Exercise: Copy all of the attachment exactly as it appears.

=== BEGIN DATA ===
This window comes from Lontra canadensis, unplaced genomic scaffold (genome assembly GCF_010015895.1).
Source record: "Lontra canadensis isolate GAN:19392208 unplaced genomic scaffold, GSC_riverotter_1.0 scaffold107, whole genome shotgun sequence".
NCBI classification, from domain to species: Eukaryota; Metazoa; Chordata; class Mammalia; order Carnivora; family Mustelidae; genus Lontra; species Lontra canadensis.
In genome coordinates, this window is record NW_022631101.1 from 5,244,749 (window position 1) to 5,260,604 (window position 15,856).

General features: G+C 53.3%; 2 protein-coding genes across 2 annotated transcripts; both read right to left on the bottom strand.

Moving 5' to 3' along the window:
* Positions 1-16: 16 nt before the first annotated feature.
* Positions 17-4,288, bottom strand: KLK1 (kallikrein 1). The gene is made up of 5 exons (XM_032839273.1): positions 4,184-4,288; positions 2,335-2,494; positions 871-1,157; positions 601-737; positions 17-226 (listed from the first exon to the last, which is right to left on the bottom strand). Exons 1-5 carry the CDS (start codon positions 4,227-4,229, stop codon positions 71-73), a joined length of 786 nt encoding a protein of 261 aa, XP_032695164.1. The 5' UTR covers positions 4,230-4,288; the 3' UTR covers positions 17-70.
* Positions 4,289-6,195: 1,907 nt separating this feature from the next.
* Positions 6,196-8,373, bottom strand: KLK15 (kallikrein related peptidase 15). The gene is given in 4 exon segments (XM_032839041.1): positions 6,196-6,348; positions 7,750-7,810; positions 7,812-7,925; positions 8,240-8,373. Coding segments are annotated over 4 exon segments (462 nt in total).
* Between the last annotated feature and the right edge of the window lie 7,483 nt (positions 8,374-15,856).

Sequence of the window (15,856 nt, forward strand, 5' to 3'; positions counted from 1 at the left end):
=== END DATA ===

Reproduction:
This window comes from Lontra canadensis, unplaced genomic scaffold (genome assembly GCF_010015895.1).
Source record: "Lontra canadensis isolate GAN:19392208 unplaced genomic scaffold, GSC_riverotter_1.0 scaffold107, whole genome shotgun sequence".
NCBI classification, from domain to species: Eukaryota; Metazoa; Chordata; class Mammalia; order Carnivora; family Mustelidae; genus Lontra; species Lontra canadensis.
In genome coordinates, this window is record NW_022631101.1 from 5,244,749 (window position 1) to 5,260,604 (window position 15,856).

General features: G+C 53.3%; 2 protein-coding genes across 2 annotated transcripts; both read right to left on the bottom strand.

Moving 5' to 3' along the window:
* Positions 1-16: 16 nt before the first annotated feature.
* Positions 17-4,288, bottom strand: KLK1 (kallikrein 1). The gene is made up of 5 exons (XM_032839273.1): positions 4,184-4,288; positions 2,335-2,494; positions 871-1,157; positions 601-737; positions 17-226 (listed from the first exon to the last, which is right to left on the bottom strand). Exons 1-5 carry the CDS (start codon positions 4,227-4,229, stop codon positions 71-73), a joined length of 786 nt encoding a protein of 261 aa, XP_032695164.1. The 5' UTR covers positions 4,230-4,288; the 3' UTR covers positions 17-70.
* Positions 4,289-6,195: 1,907 nt separating this feature from the next.
* Positions 6,196-8,373, bottom strand: KLK15 (kallikrein related peptidase 15). The gene is given in 4 exon segments (XM_032839041.1): positions 6,196-6,348; positions 7,750-7,810; positions 7,812-7,925; positions 8,240-8,373. Coding segments are annotated over 4 exon segments (462 nt in total).
* Between the last annotated feature and the right edge of the window lie 7,483 nt (positions 8,374-15,856).

Sequence of the window (15,856 nt, forward strand, 5' to 3'; positions counted from 1 at the left end):